Page Tools

Skip Navigation LinksHome » Places To Go » Cities & Towns » City Detail Trip Planner

Gilbert

Ozarks Region
Get Directions Calculate Trip

Gilbert Cafe

Gilbert Cafe in Gilbert, Arkansas on the Buffalo National River

Clear, 70°F.

"Population 33" reads the sign marking the city limit of Gilbert. It’s the kind of town where the cemetery contains more headstones than the number of people currently living there.

Don’t let its size fool you. Gilbert may be a tiny town, but it is big on beauty and charm. As it is said in the real estate business, it’s about location, location, location. Gilbert’s is prime. It is laid out along the banks of the Buffalo National River in the Ozark Mountains.

The main road in Gilbert ends at the soft gravel bar providing access to the scenic river. The middle section of the Buffalo is noted for its beautiful limestone bluffs, smallmouth bass, and year-round floating. Canoe rental and shuttle service is available.

The Gilbert General Store, built in 1901, is listed on the National Register of Historic Places under the name Mays Store. The community was founded in 1902 when a railroad construction camp for the Missouri and North Arkansas Railroad was built and named in honor of Charles W. Gilbert, secretary-treasurer of Allegheny Supply Company, which was building the railroad. In 1906, William Mays moved his store and post office from Duff, located a few miles away.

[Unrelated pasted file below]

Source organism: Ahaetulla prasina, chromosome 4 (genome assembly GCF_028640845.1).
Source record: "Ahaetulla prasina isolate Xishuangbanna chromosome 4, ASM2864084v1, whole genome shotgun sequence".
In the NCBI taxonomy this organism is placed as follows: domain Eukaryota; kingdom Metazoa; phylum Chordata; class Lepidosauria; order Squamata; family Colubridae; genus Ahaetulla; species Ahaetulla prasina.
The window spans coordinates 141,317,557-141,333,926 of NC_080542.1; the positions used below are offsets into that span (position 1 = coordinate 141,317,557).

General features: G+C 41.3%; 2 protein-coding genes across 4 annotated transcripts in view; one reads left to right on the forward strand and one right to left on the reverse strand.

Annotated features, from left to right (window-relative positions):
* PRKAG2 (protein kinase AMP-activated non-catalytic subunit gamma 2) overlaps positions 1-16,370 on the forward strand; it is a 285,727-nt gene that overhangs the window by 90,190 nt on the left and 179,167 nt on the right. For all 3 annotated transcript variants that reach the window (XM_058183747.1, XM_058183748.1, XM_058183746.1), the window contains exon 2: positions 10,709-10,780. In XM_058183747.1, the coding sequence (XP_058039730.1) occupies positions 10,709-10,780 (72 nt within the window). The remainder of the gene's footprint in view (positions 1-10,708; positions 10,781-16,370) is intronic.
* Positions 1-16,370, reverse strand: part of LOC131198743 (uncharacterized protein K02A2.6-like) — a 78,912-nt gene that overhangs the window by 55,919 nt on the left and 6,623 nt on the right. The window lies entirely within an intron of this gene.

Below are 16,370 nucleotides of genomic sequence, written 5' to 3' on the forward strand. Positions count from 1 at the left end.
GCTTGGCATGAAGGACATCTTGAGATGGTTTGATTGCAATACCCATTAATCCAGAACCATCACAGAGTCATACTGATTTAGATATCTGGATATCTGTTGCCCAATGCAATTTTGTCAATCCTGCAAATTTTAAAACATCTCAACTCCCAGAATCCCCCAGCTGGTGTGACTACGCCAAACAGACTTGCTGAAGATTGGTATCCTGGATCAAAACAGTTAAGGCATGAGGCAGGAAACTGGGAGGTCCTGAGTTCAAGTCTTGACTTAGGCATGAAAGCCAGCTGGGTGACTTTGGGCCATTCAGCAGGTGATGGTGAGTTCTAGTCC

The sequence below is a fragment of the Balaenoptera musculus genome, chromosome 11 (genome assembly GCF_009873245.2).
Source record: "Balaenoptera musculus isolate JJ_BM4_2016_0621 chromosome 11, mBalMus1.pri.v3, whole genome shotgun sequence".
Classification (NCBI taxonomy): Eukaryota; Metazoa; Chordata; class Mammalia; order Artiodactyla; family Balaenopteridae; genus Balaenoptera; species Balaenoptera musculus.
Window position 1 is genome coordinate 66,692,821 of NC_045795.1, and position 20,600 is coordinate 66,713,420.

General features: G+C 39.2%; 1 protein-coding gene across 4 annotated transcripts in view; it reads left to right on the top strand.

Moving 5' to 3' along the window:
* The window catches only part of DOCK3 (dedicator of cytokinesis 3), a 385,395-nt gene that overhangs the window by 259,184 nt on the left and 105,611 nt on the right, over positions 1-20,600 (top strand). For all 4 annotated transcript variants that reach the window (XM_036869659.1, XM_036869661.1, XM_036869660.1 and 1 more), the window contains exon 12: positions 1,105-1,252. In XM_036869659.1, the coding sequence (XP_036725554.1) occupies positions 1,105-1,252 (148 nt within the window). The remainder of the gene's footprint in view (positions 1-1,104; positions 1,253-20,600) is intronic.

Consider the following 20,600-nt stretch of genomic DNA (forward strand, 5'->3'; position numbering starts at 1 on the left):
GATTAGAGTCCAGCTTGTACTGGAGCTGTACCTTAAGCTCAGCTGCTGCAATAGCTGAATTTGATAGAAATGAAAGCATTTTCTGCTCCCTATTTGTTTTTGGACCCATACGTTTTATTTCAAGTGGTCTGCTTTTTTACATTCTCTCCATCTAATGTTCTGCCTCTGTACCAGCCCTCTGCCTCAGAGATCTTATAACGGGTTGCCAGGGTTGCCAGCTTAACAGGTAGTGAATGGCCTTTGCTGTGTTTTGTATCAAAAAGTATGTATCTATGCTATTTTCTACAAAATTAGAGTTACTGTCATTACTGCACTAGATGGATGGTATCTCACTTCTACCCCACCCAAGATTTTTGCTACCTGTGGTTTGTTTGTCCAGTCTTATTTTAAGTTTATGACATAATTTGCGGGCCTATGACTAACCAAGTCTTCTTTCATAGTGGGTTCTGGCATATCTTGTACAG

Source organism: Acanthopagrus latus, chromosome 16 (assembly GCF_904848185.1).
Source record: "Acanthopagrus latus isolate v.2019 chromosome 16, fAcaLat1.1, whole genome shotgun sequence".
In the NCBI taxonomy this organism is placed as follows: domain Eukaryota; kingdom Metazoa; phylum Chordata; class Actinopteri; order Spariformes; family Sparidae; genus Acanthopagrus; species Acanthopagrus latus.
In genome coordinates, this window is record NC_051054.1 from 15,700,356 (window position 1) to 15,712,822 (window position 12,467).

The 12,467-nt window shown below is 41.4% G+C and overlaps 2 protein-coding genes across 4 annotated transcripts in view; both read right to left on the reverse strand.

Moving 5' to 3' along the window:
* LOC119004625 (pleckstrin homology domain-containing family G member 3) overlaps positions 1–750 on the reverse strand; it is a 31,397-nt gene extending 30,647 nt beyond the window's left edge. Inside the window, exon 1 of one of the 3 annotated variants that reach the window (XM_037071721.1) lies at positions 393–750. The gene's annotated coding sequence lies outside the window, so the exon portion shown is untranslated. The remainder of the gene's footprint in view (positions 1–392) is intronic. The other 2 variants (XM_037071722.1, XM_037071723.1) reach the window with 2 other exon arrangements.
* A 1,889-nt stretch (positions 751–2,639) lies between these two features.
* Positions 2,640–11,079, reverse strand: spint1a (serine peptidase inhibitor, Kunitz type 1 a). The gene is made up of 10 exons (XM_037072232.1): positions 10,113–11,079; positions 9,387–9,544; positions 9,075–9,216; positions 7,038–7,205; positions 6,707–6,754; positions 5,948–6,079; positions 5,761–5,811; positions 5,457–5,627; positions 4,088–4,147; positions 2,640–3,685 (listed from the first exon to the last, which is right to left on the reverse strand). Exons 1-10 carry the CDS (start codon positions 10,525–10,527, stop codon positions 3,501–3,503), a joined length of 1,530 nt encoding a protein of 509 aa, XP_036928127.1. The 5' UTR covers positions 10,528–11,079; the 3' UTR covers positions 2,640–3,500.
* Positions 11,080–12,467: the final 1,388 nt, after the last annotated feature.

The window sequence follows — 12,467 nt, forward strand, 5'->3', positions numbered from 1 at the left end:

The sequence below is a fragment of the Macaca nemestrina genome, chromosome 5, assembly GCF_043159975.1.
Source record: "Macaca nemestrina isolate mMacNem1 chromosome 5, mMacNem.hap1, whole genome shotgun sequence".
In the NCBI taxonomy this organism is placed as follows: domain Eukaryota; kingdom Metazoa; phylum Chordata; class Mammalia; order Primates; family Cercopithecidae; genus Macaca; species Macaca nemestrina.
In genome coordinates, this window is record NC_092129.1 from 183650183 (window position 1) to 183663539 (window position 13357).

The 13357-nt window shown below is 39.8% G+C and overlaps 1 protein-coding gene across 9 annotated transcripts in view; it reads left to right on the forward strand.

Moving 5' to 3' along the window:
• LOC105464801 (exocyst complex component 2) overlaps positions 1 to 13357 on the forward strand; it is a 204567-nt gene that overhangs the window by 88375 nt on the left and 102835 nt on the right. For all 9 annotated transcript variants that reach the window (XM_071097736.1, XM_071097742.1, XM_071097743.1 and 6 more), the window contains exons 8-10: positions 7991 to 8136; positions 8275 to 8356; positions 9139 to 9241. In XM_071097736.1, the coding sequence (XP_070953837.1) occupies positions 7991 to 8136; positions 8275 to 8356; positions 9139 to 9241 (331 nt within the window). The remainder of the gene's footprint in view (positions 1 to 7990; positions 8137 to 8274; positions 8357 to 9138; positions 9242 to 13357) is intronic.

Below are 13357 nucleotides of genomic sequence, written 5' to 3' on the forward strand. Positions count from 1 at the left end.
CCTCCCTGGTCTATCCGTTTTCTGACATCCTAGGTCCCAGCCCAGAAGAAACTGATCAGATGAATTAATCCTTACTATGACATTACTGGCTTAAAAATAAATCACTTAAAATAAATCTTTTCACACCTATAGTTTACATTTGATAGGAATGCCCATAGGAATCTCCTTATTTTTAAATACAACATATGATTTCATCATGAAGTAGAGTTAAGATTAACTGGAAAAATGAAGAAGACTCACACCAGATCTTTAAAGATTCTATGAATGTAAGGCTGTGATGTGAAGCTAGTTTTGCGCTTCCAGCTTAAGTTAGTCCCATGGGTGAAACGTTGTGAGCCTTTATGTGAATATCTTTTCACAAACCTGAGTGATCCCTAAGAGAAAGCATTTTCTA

Gilbert was a hub for commerce. Cotton, logs, ore and grain came by rail. Gilbert was eventually the home to a repair shop for the railroad, which ceased operation in 1946. While the tracks were removed and sold as scrap, there are still signs of the railroad where the old concrete supports crossed the Buffalo River. The former rail bed is now a hiking route along the river.

Today, Gilbert contains a few homes, guest houses and cabins for rent, and camping facilities. The Gilbert General Store is still in operation, providing supplies and hunting and fishing licenses. The Gilbert Café serves diners in the area. Remnants of old homesteads provide a hint of its past.